Most of us can relate to craving a sweet treat or soda to get through the day. These foods contain added sugars. An occasional treat is okay, but too much sugar can negatively impact our health.
In this blog, we offer some information and tips from UC Davis Health registered dietitians to reduce added sugars in your daily eating.
What are added sugars?
Added sugars are sugars, syrups, or nectars added to foods and beverages in the following ways:
- used in food processing or preparation (such as sodas, cookies, cakes, and pastries)
- added personally (examples: adding sugar to coffee or ordering a boba drink with a 100% sweetness level)
How much added sugar is okay to have?
The Dietary Guidelines for Americans 2020-2025 recommend limiting added sugars to less than 10% of total calories daily. In a 2000-calorie meal plan, this is no more than 200 calories or 12 teaspoons of sugar.
For some background, the average American eats about 270 calories of added sugars daily, which equals about 17 teaspoons.
Read more: How much sugar is too much?
What are the top ways Americans consume added sugar?
1. Sugar-sweetened beverages, which include:
- Soft drinks
- Fruit drinks
- Sports and energy drinks
- Sweetened coffees and teas
2. Desserts and sweet snacks, which include:
- Ice cream
Why should I be concerned about too much added sugar?
Eating or drinking too much added sugar contributes to excessive calories with no vital nutrients. This can make it harder to maintain healthy eating habits.
Excessive calories are associated with health problems like weight gain, obesity, prediabetes, type 2 diabetes, and heart disease. Therefore, we should be mindful of added sugars and aim to limit these foods and beverages in our diet.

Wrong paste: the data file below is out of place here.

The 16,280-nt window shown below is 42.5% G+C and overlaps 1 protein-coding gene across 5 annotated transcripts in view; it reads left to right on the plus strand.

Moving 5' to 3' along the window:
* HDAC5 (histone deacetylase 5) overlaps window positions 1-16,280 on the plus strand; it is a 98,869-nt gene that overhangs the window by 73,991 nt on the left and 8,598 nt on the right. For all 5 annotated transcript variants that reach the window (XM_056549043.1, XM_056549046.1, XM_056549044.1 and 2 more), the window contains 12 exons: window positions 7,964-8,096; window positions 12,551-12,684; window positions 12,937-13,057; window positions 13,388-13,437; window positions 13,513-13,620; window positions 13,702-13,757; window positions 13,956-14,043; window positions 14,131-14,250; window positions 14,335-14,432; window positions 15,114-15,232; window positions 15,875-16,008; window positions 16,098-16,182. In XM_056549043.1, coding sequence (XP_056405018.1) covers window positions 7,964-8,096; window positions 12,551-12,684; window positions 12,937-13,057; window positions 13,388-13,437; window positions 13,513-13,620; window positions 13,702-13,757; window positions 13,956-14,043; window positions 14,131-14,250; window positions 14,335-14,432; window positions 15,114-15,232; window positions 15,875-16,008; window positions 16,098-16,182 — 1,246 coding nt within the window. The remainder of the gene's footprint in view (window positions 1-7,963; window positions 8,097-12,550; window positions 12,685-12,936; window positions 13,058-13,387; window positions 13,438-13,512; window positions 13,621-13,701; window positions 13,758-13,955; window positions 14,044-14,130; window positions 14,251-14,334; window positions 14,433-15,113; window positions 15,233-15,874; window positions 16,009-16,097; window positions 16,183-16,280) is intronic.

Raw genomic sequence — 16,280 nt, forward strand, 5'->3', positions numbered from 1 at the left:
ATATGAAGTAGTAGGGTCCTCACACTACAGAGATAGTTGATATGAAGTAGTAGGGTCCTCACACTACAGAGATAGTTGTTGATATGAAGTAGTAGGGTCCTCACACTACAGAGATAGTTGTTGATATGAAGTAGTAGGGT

4 tips to reduce added sugars in your eating habits
Our dietitians have four tips to help you decrease added sugars in your meals. Even a slight change is one step closer to a healthier meal pattern.
1. Find smart substitutions.
Replace soda and juice with healthier options like low-fat milk, carbonated water, or unsweetened iced tea. Water with some added flavoring from sliced lemons, cucumbers or mint is a great option, too.
Eat fruit for dessert instead of cake or cookies. Add some Greek yogurt for a creamy texture and more protein.
2. Replace food triggers with healthier options.
Get moving with physical activities like walking or biking with family instead of going out for ice cream.
You can also replace a bowl of sugary snacks with fresh fruit, such as bananas, oranges or apples, at the table. These are easy to grab and snack on when you're on the go.
3. Be the food label expert.
On the nutrition label for food that comes in a package, review the section labeled "added sugars." This shows the total amount of added sugars per serving. Look to buy food and beverages with zero or little added sugars.
On the ingredients list, added sugars may be listed by several different names, including:
- Corn syrup
- Malt syrup
- High fructose corn syrup
- Sugar/cane sugar
- Fruit juice concentrates
- Corn sweetener
If the added sugar ingredient is higher on the list, there is a higher amount of added sugar in the food item. Try to limit your intake of these foods.
4. Limit sweets and save them for a real treat.
It's okay to treat yourself to a sweet item every so often. For example, treat yourself to an ice cream on a Saturday night. Think of it as a real treat for sticking to a healthier diet throughout the week.
You can also look to reduce the size of your soda or order a boba drink with a 50% sweetness level.
Bottom line: Stick to well-balanced eating habits
To summarize, you should aim for a well-balanced meal plan while eating fewer items with added sugar. If you have any nutrition questions or concerns, you can check with a registered dietitian to help you develop specific nutrition goals that help you keep a healthy lifestyle.